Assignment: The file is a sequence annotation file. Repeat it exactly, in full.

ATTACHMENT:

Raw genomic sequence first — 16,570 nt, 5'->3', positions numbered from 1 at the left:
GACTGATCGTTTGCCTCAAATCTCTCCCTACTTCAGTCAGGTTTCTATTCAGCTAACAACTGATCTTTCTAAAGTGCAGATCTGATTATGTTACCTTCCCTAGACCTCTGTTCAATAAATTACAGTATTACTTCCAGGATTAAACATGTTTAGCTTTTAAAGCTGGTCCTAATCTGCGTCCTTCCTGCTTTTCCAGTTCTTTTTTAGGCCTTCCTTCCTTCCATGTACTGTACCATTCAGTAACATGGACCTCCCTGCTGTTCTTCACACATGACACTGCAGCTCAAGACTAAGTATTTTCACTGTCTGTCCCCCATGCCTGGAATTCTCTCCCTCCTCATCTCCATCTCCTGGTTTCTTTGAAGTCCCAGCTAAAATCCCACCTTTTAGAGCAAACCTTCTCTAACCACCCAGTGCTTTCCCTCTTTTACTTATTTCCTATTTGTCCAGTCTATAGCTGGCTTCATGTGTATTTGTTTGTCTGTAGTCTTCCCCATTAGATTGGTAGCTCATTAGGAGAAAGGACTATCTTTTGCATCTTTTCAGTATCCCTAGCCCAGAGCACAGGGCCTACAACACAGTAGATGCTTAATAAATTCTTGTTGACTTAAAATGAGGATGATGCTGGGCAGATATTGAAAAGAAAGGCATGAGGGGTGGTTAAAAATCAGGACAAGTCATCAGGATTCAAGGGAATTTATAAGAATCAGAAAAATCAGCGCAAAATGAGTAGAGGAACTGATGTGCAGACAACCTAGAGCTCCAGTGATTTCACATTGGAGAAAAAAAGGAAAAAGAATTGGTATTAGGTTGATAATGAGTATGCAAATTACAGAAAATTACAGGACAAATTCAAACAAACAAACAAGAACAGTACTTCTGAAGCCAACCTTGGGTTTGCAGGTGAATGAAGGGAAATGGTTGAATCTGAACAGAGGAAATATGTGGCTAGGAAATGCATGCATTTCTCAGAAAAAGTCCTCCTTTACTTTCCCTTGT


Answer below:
Raw genomic sequence first — 16,570 nt, 5'->3', positions numbered from 1 at the left:
GACTGATCGTTTGCCTCAAATCTCTCCCTACTTCAGTCAGGTTTCTATTCAGCTAACAACTGATCTTTCTAAAGTGCAGATCTGATTATGTTACCTTCCCTAGACCTCTGTTCAATAAATTACAGTATTACTTCCAGGATTAAACATGTTTAGCTTTTAAAGCTGGTCCTAATCTGCGTCCTTCCTGCTTTTCCAGTTCTTTTTTAGGCCTTCCTTCCTTCCATGTACTGTACCATTCAGTAACATGGACCTCCCTGCTGTTCTTCACACATGACACTGCAGCTCAAGACTAAGTATTTTCACTGTCTGTCCCCCATGCCTGGAATTCTCTCCCTCCTCATCTCCATCTCCTGGTTTCTTTGAAGTCCCAGCTAAAATCCCACCTTTTAGAGCAAACCTTCTCTAACCACCCAGTGCTTTCCCTCTTTTACTTATTTCCTATTTGTCCAGTCTATAGCTGGCTTCATGTGTATTTGTTTGTCTGTAGTCTTCCCCATTAGATTGGTAGCTCATTAGGAGAAAGGACTATCTTTTGCATCTTTTCAGTATCCCTAGCCCAGAGCACAGGGCCTACAACACAGTAGATGCTTAATAAATTCTTGTTGACTTAAAATGAGGATGATGCTGGGCAGATATTGAAAAGAAAGGCATGAGGGGTGGTTAAAAATCAGGACAAGTCATCAGGATTCAAGGGAATTTATAAGAATCAGAAAAATCAGCGCAAAATGAGTAGAGGAACTGATGTGCAGACAACCTAGAGCTCCAGTGATTTCACATTGGAGAAAAAAAGGAAAAAGAATTGGTATTAGGTTGATAATGAGTATGCAAATTACAGAAAATTACAGGACAAATTCAAACAAACAAACAAGAACAGTACTTCTGAAGCCAACCTTGGGTTTGCAGGTGAATGAAGGGAAATGGTTGAATCTGAACAGAGGAAATATGTGGCTAGGAAATGCATGCATTTCTCAGAAAAAGTCCTCCTTTACTTTCCCTTGT